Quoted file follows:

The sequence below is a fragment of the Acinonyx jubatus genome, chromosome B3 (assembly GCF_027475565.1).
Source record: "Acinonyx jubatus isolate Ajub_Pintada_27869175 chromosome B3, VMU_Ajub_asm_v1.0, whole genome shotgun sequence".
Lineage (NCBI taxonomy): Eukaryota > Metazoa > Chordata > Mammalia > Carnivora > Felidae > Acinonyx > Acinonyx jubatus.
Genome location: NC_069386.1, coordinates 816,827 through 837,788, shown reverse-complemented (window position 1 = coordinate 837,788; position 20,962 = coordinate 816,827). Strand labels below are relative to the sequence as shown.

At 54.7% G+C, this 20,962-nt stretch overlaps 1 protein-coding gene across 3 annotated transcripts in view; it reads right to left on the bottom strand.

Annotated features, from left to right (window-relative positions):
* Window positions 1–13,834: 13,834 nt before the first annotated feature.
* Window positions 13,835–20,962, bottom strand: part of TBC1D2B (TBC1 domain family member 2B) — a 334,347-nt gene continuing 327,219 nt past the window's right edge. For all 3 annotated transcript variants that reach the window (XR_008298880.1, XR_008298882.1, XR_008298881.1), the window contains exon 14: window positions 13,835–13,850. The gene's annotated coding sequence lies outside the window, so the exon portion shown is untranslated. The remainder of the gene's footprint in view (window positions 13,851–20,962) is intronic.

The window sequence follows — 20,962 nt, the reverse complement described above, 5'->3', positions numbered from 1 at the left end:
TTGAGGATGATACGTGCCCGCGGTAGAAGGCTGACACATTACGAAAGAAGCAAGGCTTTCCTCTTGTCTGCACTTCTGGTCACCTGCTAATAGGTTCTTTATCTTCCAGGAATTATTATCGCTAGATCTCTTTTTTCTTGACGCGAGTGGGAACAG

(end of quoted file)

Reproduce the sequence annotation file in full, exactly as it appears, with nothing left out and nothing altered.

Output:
The sequence below is a fragment of the Acinonyx jubatus genome, chromosome B3 (assembly GCF_027475565.1).
Source record: "Acinonyx jubatus isolate Ajub_Pintada_27869175 chromosome B3, VMU_Ajub_asm_v1.0, whole genome shotgun sequence".
Lineage (NCBI taxonomy): Eukaryota > Metazoa > Chordata > Mammalia > Carnivora > Felidae > Acinonyx > Acinonyx jubatus.
Genome location: NC_069386.1, coordinates 816,827 through 837,788, shown reverse-complemented (window position 1 = coordinate 837,788; position 20,962 = coordinate 816,827). Strand labels below are relative to the sequence as shown.

At 54.7% G+C, this 20,962-nt stretch overlaps 1 protein-coding gene across 3 annotated transcripts in view; it reads right to left on the bottom strand.

Annotated features, from left to right (window-relative positions):
* Window positions 1–13,834: 13,834 nt before the first annotated feature.
* Window positions 13,835–20,962, bottom strand: part of TBC1D2B (TBC1 domain family member 2B) — a 334,347-nt gene continuing 327,219 nt past the window's right edge. For all 3 annotated transcript variants that reach the window (XR_008298880.1, XR_008298882.1, XR_008298881.1), the window contains exon 14: window positions 13,835–13,850. The gene's annotated coding sequence lies outside the window, so the exon portion shown is untranslated. The remainder of the gene's footprint in view (window positions 13,851–20,962) is intronic.

The window sequence follows — 20,962 nt, the reverse complement described above, 5'->3', positions numbered from 1 at the left end:
TTGAGGATGATACGTGCCCGCGGTAGAAGGCTGACACATTACGAAAGAAGCAAGGCTTTCCTCTTGTCTGCACTTCTGGTCACCTGCTAATAGGTTCTTTATCTTCCAGGAATTATTATCGCTAGATCTCTTTTTTCTTGACGCGAGTGGGAACAG